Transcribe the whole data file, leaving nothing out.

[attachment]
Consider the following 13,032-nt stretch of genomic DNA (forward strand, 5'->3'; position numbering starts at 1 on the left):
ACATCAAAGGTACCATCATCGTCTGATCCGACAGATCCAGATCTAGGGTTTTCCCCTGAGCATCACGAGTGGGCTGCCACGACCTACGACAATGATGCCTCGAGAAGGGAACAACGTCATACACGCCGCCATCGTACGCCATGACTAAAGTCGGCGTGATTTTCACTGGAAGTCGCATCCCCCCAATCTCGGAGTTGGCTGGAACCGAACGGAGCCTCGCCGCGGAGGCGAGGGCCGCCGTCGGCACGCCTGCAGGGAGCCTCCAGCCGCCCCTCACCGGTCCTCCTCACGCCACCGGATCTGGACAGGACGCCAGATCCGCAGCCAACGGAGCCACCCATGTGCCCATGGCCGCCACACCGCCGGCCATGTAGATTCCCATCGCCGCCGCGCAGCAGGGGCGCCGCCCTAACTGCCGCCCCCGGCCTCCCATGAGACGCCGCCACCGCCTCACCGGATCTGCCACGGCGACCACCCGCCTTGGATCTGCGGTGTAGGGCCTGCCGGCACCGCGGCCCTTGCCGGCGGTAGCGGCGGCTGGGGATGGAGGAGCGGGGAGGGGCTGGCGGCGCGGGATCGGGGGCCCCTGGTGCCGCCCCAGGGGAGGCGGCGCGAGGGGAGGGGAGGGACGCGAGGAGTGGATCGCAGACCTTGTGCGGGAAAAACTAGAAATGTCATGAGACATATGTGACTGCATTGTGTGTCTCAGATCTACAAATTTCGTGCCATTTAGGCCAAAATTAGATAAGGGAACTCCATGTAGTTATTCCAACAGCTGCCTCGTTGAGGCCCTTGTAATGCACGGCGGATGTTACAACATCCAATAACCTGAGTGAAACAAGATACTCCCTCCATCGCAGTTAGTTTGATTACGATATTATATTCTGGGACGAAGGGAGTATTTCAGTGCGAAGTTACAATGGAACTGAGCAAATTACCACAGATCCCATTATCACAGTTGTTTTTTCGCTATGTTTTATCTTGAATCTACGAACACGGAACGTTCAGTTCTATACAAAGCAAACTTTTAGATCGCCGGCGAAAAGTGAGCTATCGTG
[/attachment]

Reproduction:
Consider the following 13,032-nt stretch of genomic DNA (forward strand, 5'->3'; position numbering starts at 1 on the left):
ACATCAAAGGTACCATCATCGTCTGATCCGACAGATCCAGATCTAGGGTTTTCCCCTGAGCATCACGAGTGGGCTGCCACGACCTACGACAATGATGCCTCGAGAAGGGAACAACGTCATACACGCCGCCATCGTACGCCATGACTAAAGTCGGCGTGATTTTCACTGGAAGTCGCATCCCCCCAATCTCGGAGTTGGCTGGAACCGAACGGAGCCTCGCCGCGGAGGCGAGGGCCGCCGTCGGCACGCCTGCAGGGAGCCTCCAGCCGCCCCTCACCGGTCCTCCTCACGCCACCGGATCTGGACAGGACGCCAGATCCGCAGCCAACGGAGCCACCCATGTGCCCATGGCCGCCACACCGCCGGCCATGTAGATTCCCATCGCCGCCGCGCAGCAGGGGCGCCGCCCTAACTGCCGCCCCCGGCCTCCCATGAGACGCCGCCACCGCCTCACCGGATCTGCCACGGCGACCACCCGCCTTGGATCTGCGGTGTAGGGCCTGCCGGCACCGCGGCCCTTGCCGGCGGTAGCGGCGGCTGGGGATGGAGGAGCGGGGAGGGGCTGGCGGCGCGGGATCGGGGGCCCCTGGTGCCGCCCCAGGGGAGGCGGCGCGAGGGGAGGGGAGGGACGCGAGGAGTGGATCGCAGACCTTGTGCGGGAAAAACTAGAAATGTCATGAGACATATGTGACTGCATTGTGTGTCTCAGATCTACAAATTTCGTGCCATTTAGGCCAAAATTAGATAAGGGAACTCCATGTAGTTATTCCAACAGCTGCCTCGTTGAGGCCCTTGTAATGCACGGCGGATGTTACAACATCCAATAACCTGAGTGAAACAAGATACTCCCTCCATCGCAGTTAGTTTGATTACGATATTATATTCTGGGACGAAGGGAGTATTTCAGTGCGAAGTTACAATGGAACTGAGCAAATTACCACAGATCCCATTATCACAGTTGTTTTTTCGCTATGTTTTATCTTGAATCTACGAACACGGAACGTTCAGTTCTATACAAAGCAAACTTTTAGATCGCCGGCGAAAAGTGAGCTATCGTG